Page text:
A leading astrophysicist at the University of St Andrews is to receive an award which recognises leading female scientists and engineers to mark International Women’s Day today (Friday 8 March 2019).
Professor Moira Jardine of the School of Physics and Astronomy (pictured) was nominated to receive a Suffrage Science award by Professor Lyndsay Fletcher of the University of Glasgow.
Professor Jardine said: “I’m delighted to receive this award, which recognises the contribution of women scientists. I hope that it encourages the growing cohort of young women in engineering and the physical sciences.”
Professor Jardine was chosen because of her inspiring research into the evolutionary history of our own solar system as well as her ability to encourage other women to follow in her footsteps.
Professor Fletcher said: “Moira is a first-rate scientist, driving research into stellar and planetary systems beyond our own, which is one of the most exciting and high-profile fields in astronomy.
“She embodies the creativity, rigour and candour of an inspirational scientist, along with large quantities of kindness and good humour. To quote a blogpost I read from an undergraduate physicist who met her, she is for many ‘the woman I will do my best to one day become’.”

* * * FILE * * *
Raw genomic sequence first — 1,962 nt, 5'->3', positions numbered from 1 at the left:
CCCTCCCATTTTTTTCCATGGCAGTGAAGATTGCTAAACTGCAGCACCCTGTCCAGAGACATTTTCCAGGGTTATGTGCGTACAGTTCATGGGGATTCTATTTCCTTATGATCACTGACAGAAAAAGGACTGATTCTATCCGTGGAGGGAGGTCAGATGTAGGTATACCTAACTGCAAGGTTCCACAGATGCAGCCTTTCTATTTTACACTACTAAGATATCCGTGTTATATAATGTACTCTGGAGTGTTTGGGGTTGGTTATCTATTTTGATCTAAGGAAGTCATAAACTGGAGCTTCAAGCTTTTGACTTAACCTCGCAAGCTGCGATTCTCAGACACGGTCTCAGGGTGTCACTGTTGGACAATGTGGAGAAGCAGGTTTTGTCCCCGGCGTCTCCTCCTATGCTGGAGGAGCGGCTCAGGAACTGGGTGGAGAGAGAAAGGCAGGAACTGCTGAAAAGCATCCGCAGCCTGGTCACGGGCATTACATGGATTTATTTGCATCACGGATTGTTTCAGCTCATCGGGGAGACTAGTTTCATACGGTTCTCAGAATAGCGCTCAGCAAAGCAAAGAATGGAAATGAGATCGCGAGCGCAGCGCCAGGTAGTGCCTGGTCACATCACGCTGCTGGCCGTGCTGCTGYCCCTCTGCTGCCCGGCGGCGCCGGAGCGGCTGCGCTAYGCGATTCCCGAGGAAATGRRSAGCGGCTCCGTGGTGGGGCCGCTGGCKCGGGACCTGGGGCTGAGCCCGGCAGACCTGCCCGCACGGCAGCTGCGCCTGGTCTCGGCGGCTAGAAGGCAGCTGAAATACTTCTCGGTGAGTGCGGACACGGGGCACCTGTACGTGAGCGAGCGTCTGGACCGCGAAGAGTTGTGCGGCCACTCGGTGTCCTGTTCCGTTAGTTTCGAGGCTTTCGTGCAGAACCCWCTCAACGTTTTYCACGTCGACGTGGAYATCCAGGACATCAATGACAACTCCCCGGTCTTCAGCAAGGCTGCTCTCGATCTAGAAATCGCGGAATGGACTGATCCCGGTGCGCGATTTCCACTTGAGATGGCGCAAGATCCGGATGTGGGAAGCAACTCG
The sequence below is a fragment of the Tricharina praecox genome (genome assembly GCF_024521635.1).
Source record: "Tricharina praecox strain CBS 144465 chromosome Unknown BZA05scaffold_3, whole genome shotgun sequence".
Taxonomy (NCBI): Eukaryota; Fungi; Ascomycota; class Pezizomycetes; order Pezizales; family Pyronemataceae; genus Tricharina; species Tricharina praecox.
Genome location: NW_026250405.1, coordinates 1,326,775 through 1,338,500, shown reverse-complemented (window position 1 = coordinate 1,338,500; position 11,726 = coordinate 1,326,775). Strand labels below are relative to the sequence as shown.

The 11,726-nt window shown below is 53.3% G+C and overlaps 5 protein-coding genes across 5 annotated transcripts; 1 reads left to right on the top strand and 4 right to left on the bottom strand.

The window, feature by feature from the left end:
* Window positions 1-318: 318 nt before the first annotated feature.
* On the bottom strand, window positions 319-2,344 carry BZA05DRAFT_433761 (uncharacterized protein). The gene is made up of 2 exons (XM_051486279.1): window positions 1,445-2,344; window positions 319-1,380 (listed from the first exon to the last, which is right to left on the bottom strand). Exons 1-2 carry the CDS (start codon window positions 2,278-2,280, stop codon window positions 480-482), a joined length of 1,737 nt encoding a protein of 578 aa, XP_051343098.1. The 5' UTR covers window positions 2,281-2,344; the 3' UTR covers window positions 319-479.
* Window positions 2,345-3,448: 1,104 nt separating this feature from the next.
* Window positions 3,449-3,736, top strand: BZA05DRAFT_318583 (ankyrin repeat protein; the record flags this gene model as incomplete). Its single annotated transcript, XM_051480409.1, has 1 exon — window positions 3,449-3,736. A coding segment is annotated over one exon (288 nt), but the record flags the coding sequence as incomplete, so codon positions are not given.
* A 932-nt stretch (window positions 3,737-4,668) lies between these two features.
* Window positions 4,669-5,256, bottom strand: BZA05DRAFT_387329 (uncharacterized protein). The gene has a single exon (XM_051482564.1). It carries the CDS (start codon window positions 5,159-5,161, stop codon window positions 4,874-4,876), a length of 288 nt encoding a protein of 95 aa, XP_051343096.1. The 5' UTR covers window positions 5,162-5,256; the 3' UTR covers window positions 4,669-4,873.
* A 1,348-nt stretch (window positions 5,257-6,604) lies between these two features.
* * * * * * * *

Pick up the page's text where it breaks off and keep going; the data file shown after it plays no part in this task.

The Suffrage Science scheme was initiated by Professor Dame Amanda Fisher, Director of the MRC London Institute of Medical Sciences in 2011.
Every two years 12 female scientists and engineers from around the world are presented with hand-crafted jewellery, inspired by the Suffrage movement, at the Royal Society, London.
The items are passed on as heirlooms from one female scientist to the next, with the aim of creating a self-perpetuating network of talent and contacts to help others succeed in science and engineering.
Each year awardees are chosen by the previous award holders for their scientific achievements and ability to inspire others to enter science and reach senior leadership roles.
One of the 2017 recipients, Professor Sharon Ashbrook of the School of Chemistry at the University of St Andrews, chose Professor Melinda Duer, of the University of Cambridge to receive one of this year’s awards.
Professor Ashbrook said: “I was honoured to receive this award in 2017 and extremely pleased that I am able to nominate Melinda Duer this year. She has been a role model to generations of students and early career staff in her department and the wider research field. She has great enthusiasm for her research, really enjoys working closely with all her students and is extremely encouraging to all of the younger researchers she speaks to at conferences.”
This is the eighth year of the awards and the latest award recipients join a community of more than 120 women scientists.
The jewellery was created by art students from Central Saint Martins who worked with scientists to design pieces inspired by research and the Suffragette movement, from which the award scheme takes its name.
Issue by the University of St Andrews Communications Office.Awards